The ameba is present in soil and is probably transmitted by inhalation of airborne cysts or by direct contamination of a skin lesion. Dogs become infected usually by swimming in stagnant creeks or waterways.
Although this parasite mainly affects immunocompromised patients or those on long-term prednisolone therapy, it can cause multifocal nephritis, pneumonia and encephalitis in healthy, mature, apparently immunocompetent dogs.
Species pathogenic to dogs include:
- Balamuthia mandrillaris
Diagnosis can be difficult as blood, imaging and CSF analysis is often unrewarding.
Histological samples of brain tissue postmortem usually reveal localised lytic lesion in the deep cerebellar white matter, with cavitation of the white matter and communication of the lesion with the fourth ventricle. Affected areas frequently contain structures consistent with amoebae and infiltrations of leucocytes.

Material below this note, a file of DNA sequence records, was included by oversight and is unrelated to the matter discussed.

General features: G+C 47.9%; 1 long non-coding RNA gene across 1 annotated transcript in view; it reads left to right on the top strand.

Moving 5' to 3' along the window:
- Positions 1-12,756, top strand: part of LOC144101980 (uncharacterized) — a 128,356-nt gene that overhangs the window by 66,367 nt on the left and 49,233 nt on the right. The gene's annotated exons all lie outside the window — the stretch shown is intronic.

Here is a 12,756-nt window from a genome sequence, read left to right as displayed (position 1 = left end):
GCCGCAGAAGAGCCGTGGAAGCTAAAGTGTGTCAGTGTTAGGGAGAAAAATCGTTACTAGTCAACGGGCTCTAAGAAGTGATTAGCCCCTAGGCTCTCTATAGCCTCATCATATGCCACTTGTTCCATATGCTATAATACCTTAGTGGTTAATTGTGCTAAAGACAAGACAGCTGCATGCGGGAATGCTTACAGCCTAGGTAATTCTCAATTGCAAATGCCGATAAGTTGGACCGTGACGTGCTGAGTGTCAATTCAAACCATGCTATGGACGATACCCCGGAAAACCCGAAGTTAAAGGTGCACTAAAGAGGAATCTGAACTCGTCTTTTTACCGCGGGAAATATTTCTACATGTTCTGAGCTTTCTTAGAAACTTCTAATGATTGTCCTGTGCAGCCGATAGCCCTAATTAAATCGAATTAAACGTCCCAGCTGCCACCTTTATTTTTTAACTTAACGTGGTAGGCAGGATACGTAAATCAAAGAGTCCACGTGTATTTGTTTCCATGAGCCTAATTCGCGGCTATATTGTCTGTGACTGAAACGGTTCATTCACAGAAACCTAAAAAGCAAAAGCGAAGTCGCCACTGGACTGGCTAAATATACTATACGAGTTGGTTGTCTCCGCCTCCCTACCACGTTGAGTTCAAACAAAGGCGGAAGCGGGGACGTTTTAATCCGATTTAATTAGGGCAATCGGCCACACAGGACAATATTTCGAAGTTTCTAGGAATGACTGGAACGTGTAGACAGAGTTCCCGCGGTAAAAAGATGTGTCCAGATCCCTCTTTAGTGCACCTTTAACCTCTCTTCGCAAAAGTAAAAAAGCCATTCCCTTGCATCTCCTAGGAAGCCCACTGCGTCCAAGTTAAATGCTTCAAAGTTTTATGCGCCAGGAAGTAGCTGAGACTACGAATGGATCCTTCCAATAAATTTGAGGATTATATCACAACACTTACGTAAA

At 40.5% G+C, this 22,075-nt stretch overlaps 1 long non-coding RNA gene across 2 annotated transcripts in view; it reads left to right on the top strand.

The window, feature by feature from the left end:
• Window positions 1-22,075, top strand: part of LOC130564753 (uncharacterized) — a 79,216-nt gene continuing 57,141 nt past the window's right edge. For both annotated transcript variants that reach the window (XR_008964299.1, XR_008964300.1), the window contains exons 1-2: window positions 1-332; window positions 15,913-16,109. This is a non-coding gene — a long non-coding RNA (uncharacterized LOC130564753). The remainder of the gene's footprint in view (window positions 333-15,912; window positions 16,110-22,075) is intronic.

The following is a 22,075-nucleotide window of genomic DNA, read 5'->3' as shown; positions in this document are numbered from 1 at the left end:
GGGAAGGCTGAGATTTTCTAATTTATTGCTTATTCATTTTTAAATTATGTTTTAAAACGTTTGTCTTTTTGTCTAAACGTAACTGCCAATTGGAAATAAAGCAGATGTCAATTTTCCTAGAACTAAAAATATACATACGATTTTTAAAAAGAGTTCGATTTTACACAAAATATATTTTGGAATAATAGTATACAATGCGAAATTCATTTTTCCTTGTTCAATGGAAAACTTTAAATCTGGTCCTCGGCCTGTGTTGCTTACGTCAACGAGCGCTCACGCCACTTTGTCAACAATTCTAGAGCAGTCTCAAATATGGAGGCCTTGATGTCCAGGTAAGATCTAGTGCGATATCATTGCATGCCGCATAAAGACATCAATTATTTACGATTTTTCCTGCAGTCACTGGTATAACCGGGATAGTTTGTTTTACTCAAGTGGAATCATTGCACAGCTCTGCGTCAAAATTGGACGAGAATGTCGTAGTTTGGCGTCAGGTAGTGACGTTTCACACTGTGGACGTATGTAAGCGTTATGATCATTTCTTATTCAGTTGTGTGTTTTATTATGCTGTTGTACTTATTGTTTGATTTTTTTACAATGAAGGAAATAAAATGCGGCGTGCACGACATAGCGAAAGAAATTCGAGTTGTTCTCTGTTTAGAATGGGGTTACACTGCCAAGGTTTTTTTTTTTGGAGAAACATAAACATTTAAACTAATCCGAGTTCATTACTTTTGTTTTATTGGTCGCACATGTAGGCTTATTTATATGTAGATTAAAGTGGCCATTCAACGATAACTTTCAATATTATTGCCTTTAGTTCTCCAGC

Definitive diagnosis requires PCR analysis of brain tissue.
- Foreman O et al (2004) Disseminated infection with Balamuthia mandrillaris in a dog. Vet Pathol 41(5):506-510
- Centers for Disease Control and Prevention (CDC) (2008) Balamuthia amebic encephalitis - California, 1999-2007. MMWR Morb Mortal Wkly Rep 57(28):768-771
- Martinez AJ et al (2001) Balamuthia mandrillaris: its pathogenic potential. J Eukaryot Microbiol pp:6S–9S
- Hodge PJ et al (2011) Another case of canine amoebic meningoencephalitis--the challenges of reaching a rapid diagnosis. Parasitol Res 108(4):1069-1073
- Finnin PJ et al (2007) Multifocal Balamuthia mandrillaris infection in a dog in Australia. Parasitol Res 100(2):423-426
- Yagi S et al (2008) Demonstration of Balamuthia and Acanthamoeba mitochondrial DNA in sectioned archival brain and other tissues by the polymerase chain reaction. Parasitol Res 102(2):211-217